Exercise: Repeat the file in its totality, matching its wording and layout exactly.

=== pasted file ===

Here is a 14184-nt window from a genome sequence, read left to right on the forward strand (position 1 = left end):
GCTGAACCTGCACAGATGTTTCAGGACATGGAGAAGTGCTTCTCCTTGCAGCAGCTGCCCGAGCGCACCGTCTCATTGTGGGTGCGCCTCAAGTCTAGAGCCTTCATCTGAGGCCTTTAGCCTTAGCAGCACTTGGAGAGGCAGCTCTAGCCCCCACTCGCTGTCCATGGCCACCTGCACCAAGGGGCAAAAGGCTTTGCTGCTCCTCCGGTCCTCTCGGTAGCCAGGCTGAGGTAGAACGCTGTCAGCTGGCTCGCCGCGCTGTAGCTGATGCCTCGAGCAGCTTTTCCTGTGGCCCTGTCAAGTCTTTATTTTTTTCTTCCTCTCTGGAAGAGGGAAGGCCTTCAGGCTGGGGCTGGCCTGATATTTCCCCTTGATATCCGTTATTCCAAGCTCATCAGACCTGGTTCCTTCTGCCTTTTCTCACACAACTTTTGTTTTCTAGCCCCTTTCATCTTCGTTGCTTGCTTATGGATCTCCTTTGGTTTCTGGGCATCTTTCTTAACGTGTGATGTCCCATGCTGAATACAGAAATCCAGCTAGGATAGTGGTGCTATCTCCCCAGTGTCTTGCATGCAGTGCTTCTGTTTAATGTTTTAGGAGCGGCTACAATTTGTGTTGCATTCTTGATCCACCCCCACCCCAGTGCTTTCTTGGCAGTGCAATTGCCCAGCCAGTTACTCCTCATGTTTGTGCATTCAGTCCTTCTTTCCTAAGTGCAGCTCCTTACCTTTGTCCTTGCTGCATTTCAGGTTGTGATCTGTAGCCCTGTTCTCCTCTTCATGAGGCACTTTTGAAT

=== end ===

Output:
Here is a 14184-nt window from a genome sequence, read left to right on the forward strand (position 1 = left end):
GCTGAACCTGCACAGATGTTTCAGGACATGGAGAAGTGCTTCTCCTTGCAGCAGCTGCCCGAGCGCACCGTCTCATTGTGGGTGCGCCTCAAGTCTAGAGCCTTCATCTGAGGCCTTTAGCCTTAGCAGCACTTGGAGAGGCAGCTCTAGCCCCCACTCGCTGTCCATGGCCACCTGCACCAAGGGGCAAAAGGCTTTGCTGCTCCTCCGGTCCTCTCGGTAGCCAGGCTGAGGTAGAACGCTGTCAGCTGGCTCGCCGCGCTGTAGCTGATGCCTCGAGCAGCTTTTCCTGTGGCCCTGTCAAGTCTTTATTTTTTTCTTCCTCTCTGGAAGAGGGAAGGCCTTCAGGCTGGGGCTGGCCTGATATTTCCCCTTGATATCCGTTATTCCAAGCTCATCAGACCTGGTTCCTTCTGCCTTTTCTCACACAACTTTTGTTTTCTAGCCCCTTTCATCTTCGTTGCTTGCTTATGGATCTCCTTTGGTTTCTGGGCATCTTTCTTAACGTGTGATGTCCCATGCTGAATACAGAAATCCAGCTAGGATAGTGGTGCTATCTCCCCAGTGTCTTGCATGCAGTGCTTCTGTTTAATGTTTTAGGAGCGGCTACAATTTGTGTTGCATTCTTGATCCACCCCCACCCCAGTGCTTTCTTGGCAGTGCAATTGCCCAGCCAGTTACTCCTCATGTTTGTGCATTCAGTCCTTCTTTCCTAAGTGCAGCTCCTTACCTTTGTCCTTGCTGCATTTCAGGTTGTGATCTGTAGCCCTGTTCTCCTCTTCATGAGGCACTTTTGAAT